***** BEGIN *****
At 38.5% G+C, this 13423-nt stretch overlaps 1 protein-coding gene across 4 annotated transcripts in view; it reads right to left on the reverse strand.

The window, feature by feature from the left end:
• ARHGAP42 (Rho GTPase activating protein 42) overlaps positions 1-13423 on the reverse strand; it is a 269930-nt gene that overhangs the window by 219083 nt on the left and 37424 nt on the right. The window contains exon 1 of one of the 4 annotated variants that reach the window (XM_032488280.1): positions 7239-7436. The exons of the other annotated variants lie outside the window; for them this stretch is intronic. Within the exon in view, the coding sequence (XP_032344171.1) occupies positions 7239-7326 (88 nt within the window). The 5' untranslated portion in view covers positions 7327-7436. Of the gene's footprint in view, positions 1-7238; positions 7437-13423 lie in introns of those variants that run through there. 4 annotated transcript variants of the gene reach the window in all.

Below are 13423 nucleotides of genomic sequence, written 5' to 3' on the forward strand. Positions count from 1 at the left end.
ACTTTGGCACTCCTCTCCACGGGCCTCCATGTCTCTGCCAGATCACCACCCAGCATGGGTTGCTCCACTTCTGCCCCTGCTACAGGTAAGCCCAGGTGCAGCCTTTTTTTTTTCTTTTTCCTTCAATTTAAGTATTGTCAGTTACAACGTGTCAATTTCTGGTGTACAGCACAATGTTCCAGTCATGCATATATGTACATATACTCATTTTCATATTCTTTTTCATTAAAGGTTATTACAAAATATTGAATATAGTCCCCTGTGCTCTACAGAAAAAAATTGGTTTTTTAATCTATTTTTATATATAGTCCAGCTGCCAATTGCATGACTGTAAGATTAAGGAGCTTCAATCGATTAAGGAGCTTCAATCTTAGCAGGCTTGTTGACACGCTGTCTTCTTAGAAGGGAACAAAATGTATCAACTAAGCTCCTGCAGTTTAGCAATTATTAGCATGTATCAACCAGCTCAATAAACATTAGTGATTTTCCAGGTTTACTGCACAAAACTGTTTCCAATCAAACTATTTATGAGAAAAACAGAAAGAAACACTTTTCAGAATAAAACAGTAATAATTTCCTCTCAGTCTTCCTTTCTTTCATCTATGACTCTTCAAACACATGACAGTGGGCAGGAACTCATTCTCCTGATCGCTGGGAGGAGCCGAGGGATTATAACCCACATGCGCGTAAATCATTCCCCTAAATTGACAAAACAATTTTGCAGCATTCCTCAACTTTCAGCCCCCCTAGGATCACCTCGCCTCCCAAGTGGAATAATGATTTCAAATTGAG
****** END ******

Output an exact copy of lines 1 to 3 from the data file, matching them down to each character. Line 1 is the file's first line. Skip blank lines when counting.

At 38.5% G+C, this 13423-nt stretch overlaps 1 protein-coding gene across 4 annotated transcripts in view; it reads right to left on the reverse strand.

The window, feature by feature from the left end:
• ARHGAP42 (Rho GTPase activating protein 42) overlaps positions 1-13423 on the reverse strand; it is a 269930-nt gene that overhangs the window by 219083 nt on the left and 37424 nt on the right. The window contains exon 1 of one of the 4 annotated variants that reach the window (XM_032488280.1): positions 7239-7436. The exons of the other annotated variants lie outside the window; for them this stretch is intronic. Within the exon in view, the coding sequence (XP_032344171.1) occupies positions 7239-7326 (88 nt within the window). The 5' untranslated portion in view covers positions 7327-7436. Of the gene's footprint in view, positions 1-7238; positions 7437-13423 lie in introns of those variants that run through there. 4 annotated transcript variants of the gene reach the window in all.